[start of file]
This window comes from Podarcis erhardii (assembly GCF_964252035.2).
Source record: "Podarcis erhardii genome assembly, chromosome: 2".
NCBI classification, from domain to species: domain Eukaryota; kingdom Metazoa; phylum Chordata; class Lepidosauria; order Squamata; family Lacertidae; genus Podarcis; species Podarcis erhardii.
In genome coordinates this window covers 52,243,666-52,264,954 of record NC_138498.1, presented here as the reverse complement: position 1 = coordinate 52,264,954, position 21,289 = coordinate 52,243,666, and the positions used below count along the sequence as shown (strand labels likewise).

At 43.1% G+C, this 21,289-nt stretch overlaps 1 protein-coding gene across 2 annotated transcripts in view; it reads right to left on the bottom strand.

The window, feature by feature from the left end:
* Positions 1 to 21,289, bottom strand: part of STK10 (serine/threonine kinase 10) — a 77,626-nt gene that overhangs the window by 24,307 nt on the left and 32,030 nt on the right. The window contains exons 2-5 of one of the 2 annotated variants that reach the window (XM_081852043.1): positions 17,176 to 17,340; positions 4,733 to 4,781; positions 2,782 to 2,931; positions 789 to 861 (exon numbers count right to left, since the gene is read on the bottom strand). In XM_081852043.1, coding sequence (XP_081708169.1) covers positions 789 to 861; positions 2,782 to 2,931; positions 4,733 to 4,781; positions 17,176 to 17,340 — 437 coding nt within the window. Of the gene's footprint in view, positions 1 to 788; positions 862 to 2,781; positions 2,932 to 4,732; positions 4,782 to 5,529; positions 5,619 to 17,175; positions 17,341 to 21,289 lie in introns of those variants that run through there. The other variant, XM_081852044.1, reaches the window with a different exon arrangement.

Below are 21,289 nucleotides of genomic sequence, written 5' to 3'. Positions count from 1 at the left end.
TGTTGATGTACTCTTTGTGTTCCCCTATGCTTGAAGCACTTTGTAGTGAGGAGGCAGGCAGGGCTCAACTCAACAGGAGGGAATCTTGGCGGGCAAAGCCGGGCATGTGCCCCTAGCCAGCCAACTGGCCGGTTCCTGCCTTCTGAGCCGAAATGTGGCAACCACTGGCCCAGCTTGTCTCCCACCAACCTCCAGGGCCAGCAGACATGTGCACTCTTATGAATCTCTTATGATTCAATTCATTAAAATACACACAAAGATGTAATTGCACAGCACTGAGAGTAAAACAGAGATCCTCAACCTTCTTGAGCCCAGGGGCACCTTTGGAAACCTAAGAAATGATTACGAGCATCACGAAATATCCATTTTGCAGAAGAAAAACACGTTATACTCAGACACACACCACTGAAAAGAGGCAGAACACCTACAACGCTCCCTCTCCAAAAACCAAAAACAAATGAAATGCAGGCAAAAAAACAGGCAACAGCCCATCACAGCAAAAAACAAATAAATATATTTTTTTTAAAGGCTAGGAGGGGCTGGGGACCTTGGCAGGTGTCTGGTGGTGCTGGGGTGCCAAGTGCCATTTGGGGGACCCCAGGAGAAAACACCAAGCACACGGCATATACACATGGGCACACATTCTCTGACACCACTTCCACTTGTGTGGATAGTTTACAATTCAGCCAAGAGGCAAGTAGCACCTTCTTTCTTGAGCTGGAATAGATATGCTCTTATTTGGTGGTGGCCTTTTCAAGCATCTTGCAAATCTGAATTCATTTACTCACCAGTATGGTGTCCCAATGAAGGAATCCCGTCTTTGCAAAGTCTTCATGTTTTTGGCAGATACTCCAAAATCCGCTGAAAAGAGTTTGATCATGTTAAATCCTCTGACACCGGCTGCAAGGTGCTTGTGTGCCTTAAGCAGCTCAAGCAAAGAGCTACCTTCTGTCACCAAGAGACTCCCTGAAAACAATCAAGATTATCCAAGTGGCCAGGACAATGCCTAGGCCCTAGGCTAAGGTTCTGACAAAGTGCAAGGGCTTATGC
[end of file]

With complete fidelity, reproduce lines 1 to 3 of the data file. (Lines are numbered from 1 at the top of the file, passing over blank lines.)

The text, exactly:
This window comes from Podarcis erhardii (assembly GCF_964252035.2).
Source record: "Podarcis erhardii genome assembly, chromosome: 2".
NCBI classification, from domain to species: domain Eukaryota; kingdom Metazoa; phylum Chordata; class Lepidosauria; order Squamata; family Lacertidae; genus Podarcis; species Podarcis erhardii.